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Image Classifier Project Tutorial

Goal

4Geeks Coding Projects tutorials and exercises for people learning to code or improving their coding skills

Difficulty

beginner

Repository

Click to open

Video

Not available

Live demo

Not available

Average duration

2 hrs

Technologies

  • You will write an algorithm to classify whether images contain either a dog or a cat. This is easy for humans, dogs, and cats. Your computer will find it a bit more difficult.

Don't forget to always be resourceful!

🌱 How to start this project

You will not be forking this time, please take some time to read this instructions:

  1. Create a new repository based on machine learning project by clicking here.
  2. Open the recently created repostiroy on Gitpod by using the Gitpod button extension.
  3. Once Gitpod VSCode has finished opening you start your project following the Instructions below.

🚛 How to deliver this project

Once you are finished creating your image classifier, make sure to commit your changes, push to your repository and go to 4Geeks.com to upload the repository link.

📝 Instructions

Image Classifier

The dataset is comprised of photos of dogs and cats provided as a subset of photos from a much larger dataset of 3 million manually annotated photos. The dataset was developed as a partnership between Petfinder.com and Microsoft.

The dataset was originally used as a CAPTCHA, that is, a task that it is believed a human finds trivial, but cannot be solved by a machine, used on websites to distinguish between human users and bots. The task was referred to as "Asirra". When "Asirra" was presented, it was mentioned 'that user studies indicate it can be solved by humans 99.6% of the time in under 30 seconds. Barring a major advance in machine vision, we expect computers will have no better than a 1/54,000 chance of solving it'.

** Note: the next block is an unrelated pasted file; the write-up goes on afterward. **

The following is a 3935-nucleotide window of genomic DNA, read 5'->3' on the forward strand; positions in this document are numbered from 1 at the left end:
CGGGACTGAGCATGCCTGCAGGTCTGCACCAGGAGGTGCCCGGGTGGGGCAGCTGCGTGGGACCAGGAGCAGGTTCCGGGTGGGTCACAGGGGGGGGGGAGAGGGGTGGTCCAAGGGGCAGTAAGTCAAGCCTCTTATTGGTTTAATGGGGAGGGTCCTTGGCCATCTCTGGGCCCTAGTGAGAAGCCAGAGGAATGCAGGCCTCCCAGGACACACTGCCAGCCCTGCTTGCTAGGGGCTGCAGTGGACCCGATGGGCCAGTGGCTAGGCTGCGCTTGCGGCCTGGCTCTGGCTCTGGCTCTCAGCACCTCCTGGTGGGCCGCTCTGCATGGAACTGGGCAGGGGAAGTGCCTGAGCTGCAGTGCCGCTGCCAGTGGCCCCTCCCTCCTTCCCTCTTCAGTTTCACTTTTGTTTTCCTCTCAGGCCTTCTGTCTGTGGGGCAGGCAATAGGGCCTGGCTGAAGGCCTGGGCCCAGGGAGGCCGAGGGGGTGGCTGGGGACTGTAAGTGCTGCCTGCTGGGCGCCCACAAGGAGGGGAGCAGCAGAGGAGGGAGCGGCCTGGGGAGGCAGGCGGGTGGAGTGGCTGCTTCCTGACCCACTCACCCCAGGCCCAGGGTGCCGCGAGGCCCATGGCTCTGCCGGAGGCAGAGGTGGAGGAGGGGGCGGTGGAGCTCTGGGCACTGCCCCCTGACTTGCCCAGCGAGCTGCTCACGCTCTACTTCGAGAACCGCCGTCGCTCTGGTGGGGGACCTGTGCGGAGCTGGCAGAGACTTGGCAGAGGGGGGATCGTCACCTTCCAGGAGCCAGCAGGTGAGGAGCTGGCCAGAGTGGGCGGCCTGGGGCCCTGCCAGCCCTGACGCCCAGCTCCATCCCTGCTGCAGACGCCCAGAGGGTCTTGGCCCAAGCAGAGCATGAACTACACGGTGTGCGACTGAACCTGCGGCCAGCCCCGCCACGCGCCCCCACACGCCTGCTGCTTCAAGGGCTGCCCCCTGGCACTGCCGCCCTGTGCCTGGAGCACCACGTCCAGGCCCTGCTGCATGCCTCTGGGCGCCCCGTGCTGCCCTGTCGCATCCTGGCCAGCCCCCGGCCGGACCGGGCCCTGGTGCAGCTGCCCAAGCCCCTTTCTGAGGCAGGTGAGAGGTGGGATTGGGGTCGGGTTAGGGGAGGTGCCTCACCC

At the time that the competition was posted, the state-of-the-art result was achieved with an SVM and described in a 2007 paper with the title “Machine Learning Attacks Against the Asirra CAPTCHA” (PDF) that achieved 80% classification accuracy. It was this paper that demonstrated that the task was no longer a suitable task for a CAPTCHA soon after the task was proposed.

The dataset is straightforward to understand and small enough to fit into memory and get started with computer vision and convolutional neural networks.

Dataset links:

https://www.kaggle.com/c/dogs-vs-cats/data

Step 1:

Download the datatset folder and unzip files. You will now have a folder called ‘train/‘ that contains 25,000 .jpg files of dogs and cats. The photos are labeled by their filename, with the word “dog” or “cat“.

Step 2:

Import the following libraries:

import keras,os from keras.models import Sequential #as all the layers of the model will be arranged in sequence from keras.layers import Dense, Conv2D, MaxPool2D , Flatten from keras.preprocessing.image import ImageDataGenerator # as it imports data with labels easily into the model. It has functions to rescale, rotate, zoom, etc. This class alters the data on the go while passing it to the model. import numpy as np

Step 3:

Load and plot the first nine photos of dogs in a single figure. Repeat the same for cats. You can see that the photos are color and have different shapes and sizes.

The photos will have to be reshaped prior to modeling so that all images have the same shape. This is often a small square image. Smaller inputs mean a model that is faster to train so we will choose a fixed size of 200×200 pixels.

We could load all of the images, reshape them, and store them as a single NumPy array. This could fit into RAM on many modern machines, but not all, especially if you only have 8 gigabytes to work with. We can write custom code to load the images into memory and resize them as part of the loading process, then save them ready for modeling.

  1. If you have more than 12 gigabytes of RAM use the Keras image processing API to load all 25,000 photos in the training dataset and reshape them to 200×200 square photos. The label should also be determined for each photo based on the filenames. A tuple of photos and labels should be saved.